Michigan’s Rules and Regulations for Prescriptive Authority
Since 1978 the Occupational Regulation Sections of the Michigan Public Health Code provided physicians (M.D. & D.O.) with the authority to delegate the prescription of drugs. Because the law was specific to PAs, in 1980 the Michigan Nurses Association (MNA) asked Attorney General Frank Kelley to issue an opinion concerning the authority of a physician to delegate prescribing to a registered professional nurse. The opinion concluded that other than controlled substances, physicians MAY delegate to a licensed professional nurse. The law does not differentiate between an RN and APN. The physician may not delegate unlimited authority to prescribe. A summary of the limitations from the opinion is as follows:
·         The physician delegates the prescribing of only those medications which fall within the physician’s scope of practice. What this means for NPs is that delegation of full prescriptive authority from a physician without a similar specialty is prohibited, e.g. -an FNP cannot prescribe cardiac medications, etc. if the ‘delegating’ physician is a Pediatrician, Psychiatrist, etc.
·         Delegation is the “authorization granted by a licensee (physician) to  an unlicensed and licensed individuals (RNs and PAs) to perform selected tasks (prescribing) or functions that fall outside the scope of practice of the delegate (R.N. & PA) and which, in the absence of the authorization, would constitute illegal practice of the licensed profession.”
·         The physician MAY NOT delegate prescribing which requires the physician’s level of education, skill and judgment. 
·         Prescription of controlled substances cannot be delegated (this changed in November 1999, and may now be done in accordance with specific rules – see below).
On November 17, 1999, new rules authorizing but not requiring physicians (both M.D.s and D.O.s) to delegate the prescribing controlled substances to nurse practitioners. The new rules were based on the 1978 statute contained in the Public Health Code but required a change in Administrative Rules to implement. Administrative Rules 338.2304/338.2305 (Medicine) and Rules 338.108a/338.108b (Osteopathic) have identical requirements for physicians who elect to delegate the prescribing of controlled substances (3-5) to PAs, NPs, and CNMs. When delegating Schedule 3-5 controlled substances, the rules require a delegating physician to:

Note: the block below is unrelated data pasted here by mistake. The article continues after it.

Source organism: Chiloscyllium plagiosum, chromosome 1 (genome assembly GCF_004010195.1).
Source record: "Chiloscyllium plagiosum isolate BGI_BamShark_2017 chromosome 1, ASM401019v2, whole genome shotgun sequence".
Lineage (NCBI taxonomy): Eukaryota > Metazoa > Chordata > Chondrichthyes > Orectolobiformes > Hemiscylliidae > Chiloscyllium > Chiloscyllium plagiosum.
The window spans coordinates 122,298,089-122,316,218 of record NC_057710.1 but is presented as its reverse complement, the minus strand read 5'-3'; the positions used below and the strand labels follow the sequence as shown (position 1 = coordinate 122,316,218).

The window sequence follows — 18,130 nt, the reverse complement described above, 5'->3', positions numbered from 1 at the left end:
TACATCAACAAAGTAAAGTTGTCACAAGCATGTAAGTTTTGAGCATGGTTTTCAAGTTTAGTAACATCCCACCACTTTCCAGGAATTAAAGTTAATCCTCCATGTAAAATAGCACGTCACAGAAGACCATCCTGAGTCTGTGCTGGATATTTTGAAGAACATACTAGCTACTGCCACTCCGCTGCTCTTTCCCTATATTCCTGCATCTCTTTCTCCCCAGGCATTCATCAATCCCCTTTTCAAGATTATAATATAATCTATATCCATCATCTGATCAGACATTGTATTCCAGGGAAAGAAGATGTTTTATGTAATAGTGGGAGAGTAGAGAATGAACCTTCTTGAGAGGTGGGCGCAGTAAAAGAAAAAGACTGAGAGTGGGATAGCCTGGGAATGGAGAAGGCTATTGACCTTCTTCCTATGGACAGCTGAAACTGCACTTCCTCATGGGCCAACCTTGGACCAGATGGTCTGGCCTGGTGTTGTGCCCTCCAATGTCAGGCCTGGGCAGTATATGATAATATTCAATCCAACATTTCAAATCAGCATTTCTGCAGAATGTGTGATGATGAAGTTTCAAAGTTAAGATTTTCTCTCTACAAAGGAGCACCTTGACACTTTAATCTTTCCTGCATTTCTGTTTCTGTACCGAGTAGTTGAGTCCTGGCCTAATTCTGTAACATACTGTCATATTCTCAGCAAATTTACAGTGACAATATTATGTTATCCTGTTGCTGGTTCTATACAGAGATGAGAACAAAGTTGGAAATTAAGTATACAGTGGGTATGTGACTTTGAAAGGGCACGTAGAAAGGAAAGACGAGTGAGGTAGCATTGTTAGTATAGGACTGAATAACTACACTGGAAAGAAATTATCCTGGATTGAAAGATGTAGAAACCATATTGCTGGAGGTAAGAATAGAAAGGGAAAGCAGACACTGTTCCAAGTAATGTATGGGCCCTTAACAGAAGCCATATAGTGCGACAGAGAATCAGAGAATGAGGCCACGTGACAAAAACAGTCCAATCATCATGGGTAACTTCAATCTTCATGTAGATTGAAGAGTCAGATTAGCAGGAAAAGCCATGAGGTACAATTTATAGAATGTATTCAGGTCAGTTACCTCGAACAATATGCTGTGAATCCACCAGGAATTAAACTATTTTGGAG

·         Establish a written authorization (which should be kept at each place of practice) containing the signatures and license numbers of both parties
·         Record limitations or exceptions to the delegation, if any
·         Document the effective date of the delegation
·         Review and update the authorization annually and record amendments, if any
The pharmacy section of the Public Health Code (PHC) specifically states the delegating physician’s name must be “used, recorded, or otherwise indicated” (PHC section 333.17708#2) when prescriptions are being written by other licensed health professionals.  Some pharmacies interpret this to mean that the ‘delegating’ physician’s name MUST appear on the pharmacy label; however, the Public Health Code does not indicate that. It says “the prescribers name…” must be on the label. Under the ‘definition’ of prescriber, NPs and CNMs are classified as ‘…. other health care professionals.’  Under PHC Section 333.17745b, “A dispensing prescriber (physician)…shall not delegate the dispensing of more than a 72 h-hour supply (of medications).”
The Administrative Rules provide that Schedule 2 controlled substances can only be delegated if both the delegating physician and the NP are practicing within a hospital, freestanding surgical outpatient facility, or hospice. In this instance, a prescription cannot be issued for more than a 7-day period to a patient who is being discharged. The Michigan Official Prescription Program rules (333.7334) apply. No differentiation between narcotic/stimulant and non stimulant medications are made re: Schedule 2’s.
The rules also prohibit a physician from delegating the prescription of a drug or device individually, in combination, or in succession for a woman known to be pregnant with the intention of causing miscarriage or fetal death.
The Drug Enforcement Agency (DEA) requires NPs and CNM to obtain federal DEA numbers for prescribing controlled substances. As NPs and CNM are ‘delegated’ prescribers in Michigan, the state does not require a state DEA license.
This document was partially developed from the Michigan Nurses Association “FAQ on Advanced Practice Nursing” document. Information regarding rules, regulations and reimbursement changes frequently. The reader is advised to ensure that all the information pertaining to practice is current.

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